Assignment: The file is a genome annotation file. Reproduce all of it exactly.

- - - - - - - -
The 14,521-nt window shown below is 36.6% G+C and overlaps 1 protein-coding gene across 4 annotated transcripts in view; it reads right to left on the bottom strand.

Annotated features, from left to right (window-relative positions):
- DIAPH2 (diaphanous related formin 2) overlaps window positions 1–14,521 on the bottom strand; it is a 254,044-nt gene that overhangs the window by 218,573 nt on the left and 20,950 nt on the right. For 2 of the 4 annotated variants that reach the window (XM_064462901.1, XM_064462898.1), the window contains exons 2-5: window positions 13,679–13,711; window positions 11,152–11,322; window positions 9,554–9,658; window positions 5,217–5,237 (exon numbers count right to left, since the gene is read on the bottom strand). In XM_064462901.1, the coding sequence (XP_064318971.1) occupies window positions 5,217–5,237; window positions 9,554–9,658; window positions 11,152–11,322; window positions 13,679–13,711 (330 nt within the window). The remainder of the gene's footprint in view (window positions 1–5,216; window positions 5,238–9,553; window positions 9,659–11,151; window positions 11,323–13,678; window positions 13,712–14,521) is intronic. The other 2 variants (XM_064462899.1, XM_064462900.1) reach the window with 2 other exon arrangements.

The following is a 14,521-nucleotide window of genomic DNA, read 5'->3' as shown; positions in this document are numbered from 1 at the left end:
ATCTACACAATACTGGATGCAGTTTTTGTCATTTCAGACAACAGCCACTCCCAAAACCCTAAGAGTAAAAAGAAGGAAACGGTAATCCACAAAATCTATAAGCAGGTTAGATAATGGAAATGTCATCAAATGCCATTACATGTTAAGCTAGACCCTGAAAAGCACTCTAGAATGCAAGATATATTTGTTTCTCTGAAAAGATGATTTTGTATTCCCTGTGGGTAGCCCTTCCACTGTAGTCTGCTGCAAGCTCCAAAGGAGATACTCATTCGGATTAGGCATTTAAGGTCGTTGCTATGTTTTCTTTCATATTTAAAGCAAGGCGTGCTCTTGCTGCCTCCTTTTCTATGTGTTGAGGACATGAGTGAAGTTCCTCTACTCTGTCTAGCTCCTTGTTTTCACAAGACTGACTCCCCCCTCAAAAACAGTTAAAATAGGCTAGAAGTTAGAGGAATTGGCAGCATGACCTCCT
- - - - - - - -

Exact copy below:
The 14,521-nt window shown below is 36.6% G+C and overlaps 1 protein-coding gene across 4 annotated transcripts in view; it reads right to left on the bottom strand.

Annotated features, from left to right (window-relative positions):
- DIAPH2 (diaphanous related formin 2) overlaps window positions 1–14,521 on the bottom strand; it is a 254,044-nt gene that overhangs the window by 218,573 nt on the left and 20,950 nt on the right. For 2 of the 4 annotated variants that reach the window (XM_064462901.1, XM_064462898.1), the window contains exons 2-5: window positions 13,679–13,711; window positions 11,152–11,322; window positions 9,554–9,658; window positions 5,217–5,237 (exon numbers count right to left, since the gene is read on the bottom strand). In XM_064462901.1, the coding sequence (XP_064318971.1) occupies window positions 5,217–5,237; window positions 9,554–9,658; window positions 11,152–11,322; window positions 13,679–13,711 (330 nt within the window). The remainder of the gene's footprint in view (window positions 1–5,216; window positions 5,238–9,553; window positions 9,659–11,151; window positions 11,323–13,678; window positions 13,712–14,521) is intronic. The other 2 variants (XM_064462899.1, XM_064462900.1) reach the window with 2 other exon arrangements.

The following is a 14,521-nucleotide window of genomic DNA, read 5'->3' as shown; positions in this document are numbered from 1 at the left end:
ATCTACACAATACTGGATGCAGTTTTTGTCATTTCAGACAACAGCCACTCCCAAAACCCTAAGAGTAAAAAGAAGGAAACGGTAATCCACAAAATCTATAAGCAGGTTAGATAATGGAAATGTCATCAAATGCCATTACATGTTAAGCTAGACCCTGAAAAGCACTCTAGAATGCAAGATATATTTGTTTCTCTGAAAAGATGATTTTGTATTCCCTGTGGGTAGCCCTTCCACTGTAGTCTGCTGCAAGCTCCAAAGGAGATACTCATTCGGATTAGGCATTTAAGGTCGTTGCTATGTTTTCTTTCATATTTAAAGCAAGGCGTGCTCTTGCTGCCTCCTTTTCTATGTGTTGAGGACATGAGTGAAGTTCCTCTACTCTGTCTAGCTCCTTGTTTTCACAAGACTGACTCCCCCCTCAAAAACAGTTAAAATAGGCTAGAAGTTAGAGGAATTGGCAGCATGACCTCCT